“The next challenge was the flavour,”​ Donghyun noted. The group formulated its product so that it would be “oriental but also modern in style”.

“Koreans have a stereotype for méshil juice, which is very sweet and sour. We didn’t believe that it could satisfy the European customers. Therefore, we made a vast survey to the French people in Seoul to find the right taste. Through this effort, we have finally found the most favourable taste for Western consumers.”

Therapeutic properties

meshil 3
Fusing tradition and modernity the brand hopes to appeal to European organic consumers

In Korea, consumers use méshil as a tonic in their “daily life​”. It is associated with various health benefits and its use as a cure was recorded as far back as medieval medical book Dongui Bogam.

Donghyun believes this healthy association will appeal to consumers in the West, providing the beverage with an important point of difference. “It promotes digestion, has antioxidants and detox effects, boosts immune defences, and refreshes your body. In Korea, it is very much well-known for these benefits, which are completely unknown in the West.”

And while the production process is similar to wine-making, the beverage is non-alcoholic. “Méshil doesn’t contain alcohol, even though it has similar ageing stages to wine. Everyone can enjoy its benefits, anytime and anywhere.”

First stop, France

Méshil has ambitions to grow throughout Europe and the US. The decision to launch in France was a strategic one, Donghyun said.

“We strongly believe that French customers are really able to understand the value of this time-consuming production process,”​ Donghyun explained.

As an organic beverage, Méshil also stands to benefit from the “rapid growth”​ of the organic market in France. Organic retail sales in Europe total about €27 billion annually, of which €8bn are in France. According to Donghyun, organic food sales in the country have increased by 278% over the last decade.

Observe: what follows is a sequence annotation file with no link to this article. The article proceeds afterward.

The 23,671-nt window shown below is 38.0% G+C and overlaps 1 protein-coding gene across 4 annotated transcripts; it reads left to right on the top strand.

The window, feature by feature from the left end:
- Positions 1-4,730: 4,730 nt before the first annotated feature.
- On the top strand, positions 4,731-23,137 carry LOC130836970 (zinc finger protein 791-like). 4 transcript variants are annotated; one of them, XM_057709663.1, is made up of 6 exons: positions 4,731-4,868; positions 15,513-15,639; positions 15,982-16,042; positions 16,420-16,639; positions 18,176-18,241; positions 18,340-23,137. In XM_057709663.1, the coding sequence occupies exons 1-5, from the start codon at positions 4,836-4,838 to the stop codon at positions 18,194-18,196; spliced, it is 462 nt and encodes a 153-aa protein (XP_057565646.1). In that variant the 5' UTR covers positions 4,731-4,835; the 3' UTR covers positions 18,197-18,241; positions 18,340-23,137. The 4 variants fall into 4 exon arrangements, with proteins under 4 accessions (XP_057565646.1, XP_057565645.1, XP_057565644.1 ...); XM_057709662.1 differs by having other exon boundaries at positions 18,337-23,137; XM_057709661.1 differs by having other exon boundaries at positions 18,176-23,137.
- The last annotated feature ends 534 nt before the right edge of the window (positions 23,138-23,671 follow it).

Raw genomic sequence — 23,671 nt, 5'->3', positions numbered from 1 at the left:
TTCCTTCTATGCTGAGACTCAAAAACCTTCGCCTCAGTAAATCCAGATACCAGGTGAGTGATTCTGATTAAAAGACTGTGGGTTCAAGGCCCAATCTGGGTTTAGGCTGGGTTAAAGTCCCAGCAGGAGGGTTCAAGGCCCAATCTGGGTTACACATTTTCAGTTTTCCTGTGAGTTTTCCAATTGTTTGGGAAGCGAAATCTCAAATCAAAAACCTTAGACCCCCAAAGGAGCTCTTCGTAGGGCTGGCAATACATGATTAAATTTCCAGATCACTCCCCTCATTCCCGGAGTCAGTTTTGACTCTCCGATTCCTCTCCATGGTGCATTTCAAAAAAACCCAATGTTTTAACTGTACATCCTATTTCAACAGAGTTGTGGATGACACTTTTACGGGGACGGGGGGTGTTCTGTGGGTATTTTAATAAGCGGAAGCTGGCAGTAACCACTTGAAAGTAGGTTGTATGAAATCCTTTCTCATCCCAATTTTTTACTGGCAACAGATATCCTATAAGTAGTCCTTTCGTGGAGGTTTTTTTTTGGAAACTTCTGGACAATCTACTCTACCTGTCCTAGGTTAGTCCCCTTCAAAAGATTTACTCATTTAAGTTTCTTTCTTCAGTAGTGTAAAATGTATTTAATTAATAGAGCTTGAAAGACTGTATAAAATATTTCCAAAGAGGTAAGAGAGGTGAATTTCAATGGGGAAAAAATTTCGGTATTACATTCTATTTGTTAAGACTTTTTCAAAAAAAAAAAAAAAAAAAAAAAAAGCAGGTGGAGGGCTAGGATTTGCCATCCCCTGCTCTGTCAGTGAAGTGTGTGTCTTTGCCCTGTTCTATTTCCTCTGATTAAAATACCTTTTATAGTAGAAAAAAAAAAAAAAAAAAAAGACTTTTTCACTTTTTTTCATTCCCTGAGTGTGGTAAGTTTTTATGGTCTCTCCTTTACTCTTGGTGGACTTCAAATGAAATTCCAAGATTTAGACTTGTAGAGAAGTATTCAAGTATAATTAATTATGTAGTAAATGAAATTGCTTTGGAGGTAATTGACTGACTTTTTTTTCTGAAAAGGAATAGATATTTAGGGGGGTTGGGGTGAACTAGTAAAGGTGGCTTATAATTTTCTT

“There are some hits in the organic industry in France and we believe that Méshil could be the next hit to the market.

“Méshil is the first organic juice from Korea that is launched in Europe. There has been no Korean organic juice brand introduced to the French consumers, and we think that this brand new organic brand from Asia could be a fresh [experience] for them… We believe that Méshil could be the next wonder for [organic retail] channels who are looking for the next hit.”

Next stop, the world!

Once the brand is established in French organic channels, the group will look to extend distribution to other European markets and the US, Donghyun revealed.

“We now focus only on the French market. The reason why we don’t choose Germany or the United States but France [for our international debut] is that the success in France could lead us to the other grand markets. We believe that the French market is leading the other markets. 

“Once we succeed in France, we will approach the whole European market and the Americas. We do hope to introduce this Korean tradition, which says we cure body not with medicine but with food, to as many people in the world as we can.”